Today in 5 Lines
Special Counsel Robert Mueller is reportedly examining President Trump’s tweets as part of his investigation into potential obstruction of justice.
House Speaker Paul Ryan said he opposes an attempt by the House Freedom Caucus to impeach Deputy Attorney General Rod Rosenstein, who is overseeing Mueller’s inquiry.
Representative Jim Jordan, who is facing allegations that he failed to report sexual abuse when he was a wrestling coach at Ohio State University, announced he would run for House speaker.
The Trump administration faces a court-appointed deadline Thursday evening to reunite families separated at the U.S.-Mexico border, but more than 900 kids won’t be reunited with their parents.
During a visit to Iowa, Trump touted his limited trade deal with Europe as a win for American farmers.
Today on The Atlantic
#MeToo’s Enduring Impact: These are the dozens of candidates for federal and state office who have ended their campaigns after #MeToo-related scandals. (Elaine Godfrey, Lena Felton, and Taylor Hosking)
A Clearer Sense of Purpose: A new study found that American conservatives find more meaning in life than liberals. But ideological labels don’t mean much right now. (Olga Khazan)
‘Behind the Veil of Ignorance’: Eight years ago, Mike Pence gave a speech laying out the qualities a good president must possess. President Trump doesn’t have any of them, writes Conor Friedersdorf.
The Kids Are All Right? Federal spending on children’s programs is decreasing, just as young Americans are becoming more racially diverse. (Ronald Brownstein)
What We’re Reading
But Their Emails: Recently discovered emails show Michigan Republicans discussing gerrymandering as a route to Republican dominance in the state. (Michael Wines, The New York Times)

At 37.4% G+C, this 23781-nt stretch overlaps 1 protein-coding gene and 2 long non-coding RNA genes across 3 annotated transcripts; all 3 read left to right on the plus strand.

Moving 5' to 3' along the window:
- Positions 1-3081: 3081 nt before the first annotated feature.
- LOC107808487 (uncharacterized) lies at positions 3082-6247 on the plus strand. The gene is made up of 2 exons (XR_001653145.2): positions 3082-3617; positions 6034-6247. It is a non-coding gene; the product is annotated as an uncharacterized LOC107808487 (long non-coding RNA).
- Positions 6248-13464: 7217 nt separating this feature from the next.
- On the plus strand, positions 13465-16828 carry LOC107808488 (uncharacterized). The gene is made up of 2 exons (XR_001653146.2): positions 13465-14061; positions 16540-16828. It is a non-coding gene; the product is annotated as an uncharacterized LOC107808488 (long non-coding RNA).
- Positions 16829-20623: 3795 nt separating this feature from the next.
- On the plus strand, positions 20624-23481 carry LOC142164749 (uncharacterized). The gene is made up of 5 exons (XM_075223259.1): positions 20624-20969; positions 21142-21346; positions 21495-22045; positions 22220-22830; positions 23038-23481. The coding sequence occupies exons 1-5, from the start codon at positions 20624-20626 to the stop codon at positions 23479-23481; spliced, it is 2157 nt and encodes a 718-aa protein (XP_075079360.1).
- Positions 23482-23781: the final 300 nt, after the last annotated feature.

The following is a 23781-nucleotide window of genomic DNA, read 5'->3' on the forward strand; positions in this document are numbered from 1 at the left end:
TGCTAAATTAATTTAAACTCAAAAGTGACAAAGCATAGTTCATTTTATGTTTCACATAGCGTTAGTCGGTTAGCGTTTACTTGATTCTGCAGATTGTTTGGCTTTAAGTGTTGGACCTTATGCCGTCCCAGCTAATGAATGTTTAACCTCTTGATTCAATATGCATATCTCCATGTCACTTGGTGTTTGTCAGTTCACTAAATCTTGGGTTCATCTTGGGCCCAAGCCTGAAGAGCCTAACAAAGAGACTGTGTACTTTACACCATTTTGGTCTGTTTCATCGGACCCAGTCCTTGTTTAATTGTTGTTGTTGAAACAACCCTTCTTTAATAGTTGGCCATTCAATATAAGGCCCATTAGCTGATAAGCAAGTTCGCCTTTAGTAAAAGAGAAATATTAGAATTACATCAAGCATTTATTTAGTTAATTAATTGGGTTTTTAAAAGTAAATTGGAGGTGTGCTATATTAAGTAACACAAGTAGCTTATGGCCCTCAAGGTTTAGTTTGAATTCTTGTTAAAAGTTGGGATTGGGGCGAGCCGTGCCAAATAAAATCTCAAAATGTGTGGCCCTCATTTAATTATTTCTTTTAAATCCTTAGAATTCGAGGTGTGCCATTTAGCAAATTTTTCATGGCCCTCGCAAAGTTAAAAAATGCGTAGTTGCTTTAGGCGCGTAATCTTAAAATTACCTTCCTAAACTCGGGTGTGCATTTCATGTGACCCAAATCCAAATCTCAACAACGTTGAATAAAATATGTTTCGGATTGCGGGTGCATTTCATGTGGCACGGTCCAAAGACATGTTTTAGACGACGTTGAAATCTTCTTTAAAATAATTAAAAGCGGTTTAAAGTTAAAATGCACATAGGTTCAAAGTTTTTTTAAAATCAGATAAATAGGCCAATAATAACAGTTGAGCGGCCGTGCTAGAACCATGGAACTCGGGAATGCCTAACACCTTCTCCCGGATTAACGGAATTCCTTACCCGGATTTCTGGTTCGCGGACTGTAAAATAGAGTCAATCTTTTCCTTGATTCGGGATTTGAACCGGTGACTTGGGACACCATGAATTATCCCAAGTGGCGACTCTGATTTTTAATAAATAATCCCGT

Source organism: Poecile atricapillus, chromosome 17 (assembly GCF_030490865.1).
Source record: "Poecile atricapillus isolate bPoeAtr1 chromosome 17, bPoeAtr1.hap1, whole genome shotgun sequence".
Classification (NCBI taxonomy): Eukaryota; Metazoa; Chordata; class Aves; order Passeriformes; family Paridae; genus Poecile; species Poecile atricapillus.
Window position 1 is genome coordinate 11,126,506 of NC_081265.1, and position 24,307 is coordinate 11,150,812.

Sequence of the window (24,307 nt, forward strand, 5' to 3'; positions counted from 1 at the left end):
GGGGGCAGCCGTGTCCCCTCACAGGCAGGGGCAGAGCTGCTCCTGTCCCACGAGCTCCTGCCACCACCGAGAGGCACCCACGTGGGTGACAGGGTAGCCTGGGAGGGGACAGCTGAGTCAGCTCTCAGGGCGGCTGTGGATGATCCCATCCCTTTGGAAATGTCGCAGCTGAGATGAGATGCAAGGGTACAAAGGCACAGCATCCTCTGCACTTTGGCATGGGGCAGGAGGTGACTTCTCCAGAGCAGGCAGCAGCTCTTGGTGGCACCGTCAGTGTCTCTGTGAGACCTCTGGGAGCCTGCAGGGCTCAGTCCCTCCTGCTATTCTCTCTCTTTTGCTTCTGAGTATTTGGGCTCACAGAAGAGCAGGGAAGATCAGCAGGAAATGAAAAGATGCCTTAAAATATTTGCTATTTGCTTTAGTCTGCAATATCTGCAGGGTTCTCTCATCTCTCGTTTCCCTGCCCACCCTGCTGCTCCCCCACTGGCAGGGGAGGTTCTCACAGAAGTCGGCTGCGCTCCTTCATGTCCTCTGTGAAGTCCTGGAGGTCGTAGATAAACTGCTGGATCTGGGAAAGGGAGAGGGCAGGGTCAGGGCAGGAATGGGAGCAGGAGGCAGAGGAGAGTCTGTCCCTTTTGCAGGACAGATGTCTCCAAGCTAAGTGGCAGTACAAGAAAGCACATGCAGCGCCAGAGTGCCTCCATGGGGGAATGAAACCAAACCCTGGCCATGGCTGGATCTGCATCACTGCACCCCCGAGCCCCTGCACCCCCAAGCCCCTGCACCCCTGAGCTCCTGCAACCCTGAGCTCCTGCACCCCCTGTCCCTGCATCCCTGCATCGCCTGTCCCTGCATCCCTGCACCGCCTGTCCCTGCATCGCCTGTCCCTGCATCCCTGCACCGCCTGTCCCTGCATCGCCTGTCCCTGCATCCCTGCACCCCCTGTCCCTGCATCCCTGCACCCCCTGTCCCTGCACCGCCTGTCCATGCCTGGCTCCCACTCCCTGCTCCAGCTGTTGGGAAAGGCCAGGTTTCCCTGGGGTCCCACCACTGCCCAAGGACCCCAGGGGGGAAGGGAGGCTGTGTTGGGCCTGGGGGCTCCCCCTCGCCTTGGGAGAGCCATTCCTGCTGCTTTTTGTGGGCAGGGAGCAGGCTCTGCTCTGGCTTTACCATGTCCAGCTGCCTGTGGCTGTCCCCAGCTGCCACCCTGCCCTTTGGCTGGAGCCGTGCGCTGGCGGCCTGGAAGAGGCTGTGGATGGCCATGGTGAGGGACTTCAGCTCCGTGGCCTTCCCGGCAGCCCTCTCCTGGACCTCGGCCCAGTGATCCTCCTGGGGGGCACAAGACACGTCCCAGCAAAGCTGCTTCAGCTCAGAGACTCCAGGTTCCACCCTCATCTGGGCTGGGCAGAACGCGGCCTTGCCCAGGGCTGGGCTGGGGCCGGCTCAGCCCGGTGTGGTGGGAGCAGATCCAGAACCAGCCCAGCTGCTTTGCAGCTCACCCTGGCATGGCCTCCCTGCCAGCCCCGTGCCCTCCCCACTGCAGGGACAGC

The Family Business: Ivanka Trump’s recent decision to shutter her clothing company reveals at least one thing about the president’s daughter: Above all else, she is a Trump. (Monica Hesse, The Washington Post)
What Can Feminism Do for Boys?: Young men in America are facing a crisis, writes David French. But the cure isn’t to reject traditional masculinity—it’s to embrace it. (National Review)
Turning Georgia Blue: To become the country’s first black female governor, Stacey Abrams will have to turn out a record number of minority voters, as well as progressive-leaning whites. She has no doubt she can pull it off. (Molly Ball, Time)
It’s Not for Everyone: The State Department’s ministerial on religious freedom has a clear audience, writes Jacob Lupfer: conservative evangelicals. (Religion News Service)
Do You Live in a Political Bubble?: Find out by exploring this extremely detailed map of the 2016 election results. (The New York Times)
Limited Care: In many rural communities, the only hospital is a Catholic one—and under religious-freedom exemptions, they can legally deny certain types of care to patients. (Anna Maria Barry-Jester and Amelia Thomson-DeVeaux, FiveThirtyEight)